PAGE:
. Rare autosomal copy number variations in early-onset familial Alzheimer's disease. Mol Psychiatry. 2014 Jun;19(6):676-81. Epub 2013 Jun 11 PubMed.

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  1. Dr. Hardy's comment that "CNVs may play less of a role in AD than they do in autism or schizophrenia" is based on recently published data from a study, which reported no overrepresentation of specific copy number variations (CNVs) in sporadic AD (Chapman et al., 2013). In contrast, our recently published study (Hooli et al., 2013), was not aimed at searching for overrepresented CNVs in sporadic AD. Instead, we specifically searched for, and successfully identified, rare CNVs segregating with AD in early onset familial AD (EO-FAD) kindreds (Hooli et al., 2013). Thus, these are very different studies with little or no relevance to each other. We look forward to future studies addressing replication of the novel and rare CNVs that we report in EO-FAD families and also to the discovery of other novel EO-FAD CNVs. Studies of the genes implicated in these CNVs hopefully will provide new insights into the etiology and pathogenesis of AD while also providing new clues for therapies aimed at the prevention and treatment of AD.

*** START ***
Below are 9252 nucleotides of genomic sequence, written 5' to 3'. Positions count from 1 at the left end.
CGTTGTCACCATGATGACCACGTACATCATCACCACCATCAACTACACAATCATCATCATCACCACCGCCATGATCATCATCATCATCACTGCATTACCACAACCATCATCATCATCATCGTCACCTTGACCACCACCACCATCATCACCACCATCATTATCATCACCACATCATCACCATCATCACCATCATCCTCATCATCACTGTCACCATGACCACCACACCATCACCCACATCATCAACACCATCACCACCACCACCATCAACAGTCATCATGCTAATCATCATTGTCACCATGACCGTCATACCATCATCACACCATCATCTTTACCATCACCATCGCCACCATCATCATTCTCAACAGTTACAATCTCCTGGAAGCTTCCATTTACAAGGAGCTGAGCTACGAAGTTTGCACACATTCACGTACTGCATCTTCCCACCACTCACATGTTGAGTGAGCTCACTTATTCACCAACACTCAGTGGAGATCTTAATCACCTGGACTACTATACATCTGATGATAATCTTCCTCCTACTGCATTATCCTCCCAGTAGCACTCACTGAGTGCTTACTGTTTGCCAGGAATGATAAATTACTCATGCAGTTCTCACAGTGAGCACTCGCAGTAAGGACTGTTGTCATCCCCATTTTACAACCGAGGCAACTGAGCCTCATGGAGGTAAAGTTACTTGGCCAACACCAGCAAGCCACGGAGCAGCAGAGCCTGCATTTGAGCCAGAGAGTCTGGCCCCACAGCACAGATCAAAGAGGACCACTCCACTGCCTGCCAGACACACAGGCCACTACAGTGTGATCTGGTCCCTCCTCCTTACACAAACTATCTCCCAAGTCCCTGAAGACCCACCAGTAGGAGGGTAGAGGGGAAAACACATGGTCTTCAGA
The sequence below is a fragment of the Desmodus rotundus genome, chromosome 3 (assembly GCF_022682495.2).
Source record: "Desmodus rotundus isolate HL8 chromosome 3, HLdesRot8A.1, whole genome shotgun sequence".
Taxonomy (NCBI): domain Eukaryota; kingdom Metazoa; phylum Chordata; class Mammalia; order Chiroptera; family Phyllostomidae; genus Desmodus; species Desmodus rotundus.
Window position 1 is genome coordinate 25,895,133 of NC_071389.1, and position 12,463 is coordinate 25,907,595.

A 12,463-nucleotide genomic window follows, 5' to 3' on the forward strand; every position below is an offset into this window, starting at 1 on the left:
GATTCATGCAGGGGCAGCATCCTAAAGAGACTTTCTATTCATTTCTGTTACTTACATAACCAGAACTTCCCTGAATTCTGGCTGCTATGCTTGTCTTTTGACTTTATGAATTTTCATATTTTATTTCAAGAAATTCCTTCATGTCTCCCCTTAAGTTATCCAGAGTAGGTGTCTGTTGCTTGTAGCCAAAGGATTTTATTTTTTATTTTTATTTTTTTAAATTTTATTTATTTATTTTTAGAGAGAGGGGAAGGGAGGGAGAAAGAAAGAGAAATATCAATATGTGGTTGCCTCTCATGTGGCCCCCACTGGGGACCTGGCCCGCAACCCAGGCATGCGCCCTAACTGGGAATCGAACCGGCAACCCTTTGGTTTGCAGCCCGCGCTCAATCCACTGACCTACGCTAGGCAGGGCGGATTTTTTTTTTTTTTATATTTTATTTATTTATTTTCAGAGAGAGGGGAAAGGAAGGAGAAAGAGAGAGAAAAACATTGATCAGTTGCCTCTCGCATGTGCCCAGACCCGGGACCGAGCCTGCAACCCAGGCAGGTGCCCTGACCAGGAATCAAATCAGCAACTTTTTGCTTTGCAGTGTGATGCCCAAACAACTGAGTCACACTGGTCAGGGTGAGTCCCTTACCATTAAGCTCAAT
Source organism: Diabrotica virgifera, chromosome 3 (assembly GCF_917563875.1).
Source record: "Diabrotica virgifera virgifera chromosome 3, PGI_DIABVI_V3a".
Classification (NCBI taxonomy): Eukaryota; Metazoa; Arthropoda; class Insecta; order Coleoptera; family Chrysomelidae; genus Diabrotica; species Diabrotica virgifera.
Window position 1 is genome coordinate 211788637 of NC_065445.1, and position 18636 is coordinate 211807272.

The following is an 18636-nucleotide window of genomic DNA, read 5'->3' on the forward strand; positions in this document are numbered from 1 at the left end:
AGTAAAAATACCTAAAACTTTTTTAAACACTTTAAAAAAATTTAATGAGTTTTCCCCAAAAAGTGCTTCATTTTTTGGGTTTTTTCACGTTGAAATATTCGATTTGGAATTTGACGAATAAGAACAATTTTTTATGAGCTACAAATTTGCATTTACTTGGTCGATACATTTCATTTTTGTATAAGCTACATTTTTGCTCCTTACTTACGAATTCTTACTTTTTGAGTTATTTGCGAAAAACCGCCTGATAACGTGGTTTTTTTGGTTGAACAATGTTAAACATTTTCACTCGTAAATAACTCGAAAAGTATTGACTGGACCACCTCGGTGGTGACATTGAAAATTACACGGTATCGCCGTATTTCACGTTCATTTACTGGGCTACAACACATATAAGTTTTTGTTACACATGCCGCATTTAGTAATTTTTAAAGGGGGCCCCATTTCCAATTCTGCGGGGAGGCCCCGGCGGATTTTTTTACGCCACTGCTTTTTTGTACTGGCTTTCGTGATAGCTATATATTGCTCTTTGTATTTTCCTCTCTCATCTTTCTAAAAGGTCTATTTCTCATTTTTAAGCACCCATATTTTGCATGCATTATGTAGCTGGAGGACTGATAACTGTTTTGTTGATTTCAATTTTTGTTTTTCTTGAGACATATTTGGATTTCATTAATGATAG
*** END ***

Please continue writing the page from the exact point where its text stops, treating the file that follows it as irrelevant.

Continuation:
References:

    . A genome-wide study shows a limited contribution of rare copy number variants to Alzheimer's disease risk. Hum Mol Genet. 2013 Feb 15;22(4):816-24. Epub 2012 Nov 11 PubMed.

    . Rare autosomal copy number variations in early-onset familial Alzheimer's disease. Mol Psychiatry. 2014 Jun;19(6):676-81. Epub 2013 Jun 11 PubMed.

    View all comments by Rudy Tanzi

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